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THE REVIEW

Domenico Ristorante: innovative Italian dining in Silver Lake

July 22, 2009|S. IRENE VIRBILA | RESTAURANT CRITIC

Brentwood is rife with Italian restaurants opened by Italian waiters who used to work somewhere else. Kiss. Kiss. Ciao. Add in a copycat menu of L.A. Italian dishes, preferably Tuscan-inspired, a celebrity or two disguised in scruffy attire: success, even in this cockamamie economy. Everybody loves pasta.

Silver Lake just got its own example of the genre when Domenico Ristorante moved into the former Michelangelo, which in turn moved farther east on Rowena to the site of a failed Mexican place. But restaurants playing musical chairs is a whole other story.

Domenico is named for Domenico Frasca, who grew up in the Naples area of Italy, worked in France and for the past decade was a waiter at Drago serving spaghetti bottarga and swordfish to Santa Monica Italophiles. But this 3-month-old ristorante has more going for it than the typical Brentwood Italian. It's small and cozy, has a sweet little sidewalk terrace, and a chef with initiative and spark. The menu has its hits and misses, but it's not the same old same-old. For that we can be grateful.

Designed by Vanni Vezzosi and L.A.-based Ahmad Boyer, Domenico strikes a contemporary note with a linear crystal chandelier and stark white, art-filled walls. It's a small space, noisier inside than on the semi-covered sidewalk terrace in front, where you can watch the goings-on at LA Mill and Reservoir across the street. The glare of the 7-Eleven sign through a small opening doesn't add much to the atmosphere, though.

Frasca made a smart choice in his chef. He's Michael Young, an American of Italian descent who has cooked around Southern California (with Angelo Auriana at Valentino and with Salvatore Marino at Il Grano) as well as in Parma, Italy. He has taught at Le Cordon Bleu cooking school in Pasadena and brings an American's curiosity and passion for Italian food to his menu larded with regional dishes.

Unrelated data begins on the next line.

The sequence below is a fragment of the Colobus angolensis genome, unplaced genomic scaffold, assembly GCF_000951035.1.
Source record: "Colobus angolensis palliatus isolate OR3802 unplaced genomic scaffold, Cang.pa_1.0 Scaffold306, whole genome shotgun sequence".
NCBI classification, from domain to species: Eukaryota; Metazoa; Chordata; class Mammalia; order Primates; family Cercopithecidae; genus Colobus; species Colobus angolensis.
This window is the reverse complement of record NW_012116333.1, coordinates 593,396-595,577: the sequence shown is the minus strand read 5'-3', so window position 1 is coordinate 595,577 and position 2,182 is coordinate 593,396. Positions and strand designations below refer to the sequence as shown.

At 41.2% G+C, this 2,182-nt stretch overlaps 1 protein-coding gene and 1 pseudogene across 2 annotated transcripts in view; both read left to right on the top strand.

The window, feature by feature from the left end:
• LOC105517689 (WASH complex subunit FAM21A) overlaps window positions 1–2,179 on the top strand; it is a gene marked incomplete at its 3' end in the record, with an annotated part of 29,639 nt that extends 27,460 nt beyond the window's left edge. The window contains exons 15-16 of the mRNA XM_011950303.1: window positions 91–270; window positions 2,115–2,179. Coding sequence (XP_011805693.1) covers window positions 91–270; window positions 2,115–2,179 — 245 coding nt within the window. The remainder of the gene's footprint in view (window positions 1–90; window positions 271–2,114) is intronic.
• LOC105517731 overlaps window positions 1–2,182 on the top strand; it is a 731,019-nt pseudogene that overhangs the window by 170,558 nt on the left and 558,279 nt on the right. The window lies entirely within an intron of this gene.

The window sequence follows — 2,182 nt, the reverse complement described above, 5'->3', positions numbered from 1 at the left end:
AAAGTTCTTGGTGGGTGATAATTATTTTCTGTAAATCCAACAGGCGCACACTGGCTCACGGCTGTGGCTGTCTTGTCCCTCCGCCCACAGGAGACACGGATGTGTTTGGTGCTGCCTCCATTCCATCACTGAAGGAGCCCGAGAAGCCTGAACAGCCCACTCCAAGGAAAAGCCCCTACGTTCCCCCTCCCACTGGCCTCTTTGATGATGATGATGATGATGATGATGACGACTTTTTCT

You could start with a plate of salumi -- high-quality prosciutto di Parma and thinly sliced felino salame lined up with nuggets of well-aged Parmigiano Reggiano and served with homemade mostardo (a spicy fruit relish). A perfect summery salad pairs shaved raw baby artichokes with biting wild arugula doused in lemon and olive oil. The chef fries his calamari in a light batter with whole slices of lemon, a nice touch, but then sets it all on top of a romesco sauce that makes the calamari soggy. Beef carpaccio gets a quirky, seasonal garnish of asparagus spears and boschetto cheese laced with truffle. He's clearly worked on the plating to show off what he can do.

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Delicious elegance

Stuffed zucchini blossoms, a special one night, are lovely. He's used baby zucchini with the blossoms still attached, closed the petals around a filling of cheese and anchovy, then fried the whole thing in a delicate lacy batter. Elegant and delicious.

And his version of Caprese salad is a surprise: a hollowed-out tomato filled with fior di latte turned over so all you see at first is the red ball of the tomato. But what's missing is the luscious interplay of the inside of the tomato against the milky cheese.

Sometimes dishes are more successful when he plays it perfectly straight as in the stracciatella soup, a light chicken broth laced with fresh spinach and marble-sized chicken meatballs. An egg is stirred in at the last minute to make the "rags." Simple and satisfying.

Because of its size and location, Domenico is very much a neighborhood place. One night a couple with their weeks-old baby enjoy an early dinner on the sidewalk terrace, taking turns holding the sweet-tempered baby. When they leave, they stuff their half-full bottle of wine in a backpack and wheel the stroller (and baby) down the street. At other tables, friends are celebrating someone's new job, or just catching up.

The restaurant doesn't have a wine license yet. Hey, you can try three pastas or more for what would be the price of a bottle of wine on the list at any other restaurant.

And you will very much want to sample some of the pasta. Parma -- and the Emilia-Romagna region in general -- is renowned for the quality of its fresh egg pasta, and Young has learned his lessons well.

First, he's making delicious little agnolotti with a savory blue potato stuffing and covered in a blizzard of summer truffle shavings. The menu describes it as black truffle, but it's not the same as the French black truffle, not nearly as expensive or seductive, but plenty good on its own.

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Northern influence

The chef also makes tortelli (larger than the diminutive tortellini) filled with sweet-tart red beets and lightly sauced in butter, Parmigiano and poppy seeds, an influence from northern Italy's Austro-Hungarian past. There's a fine linguine with clams with a touch of hot chile pepper, every element in balance, and large-scale maccheroncini all' Amatriciana, durum-wheat pasta tossed in a loose tomato sauce with onions and guanciale.

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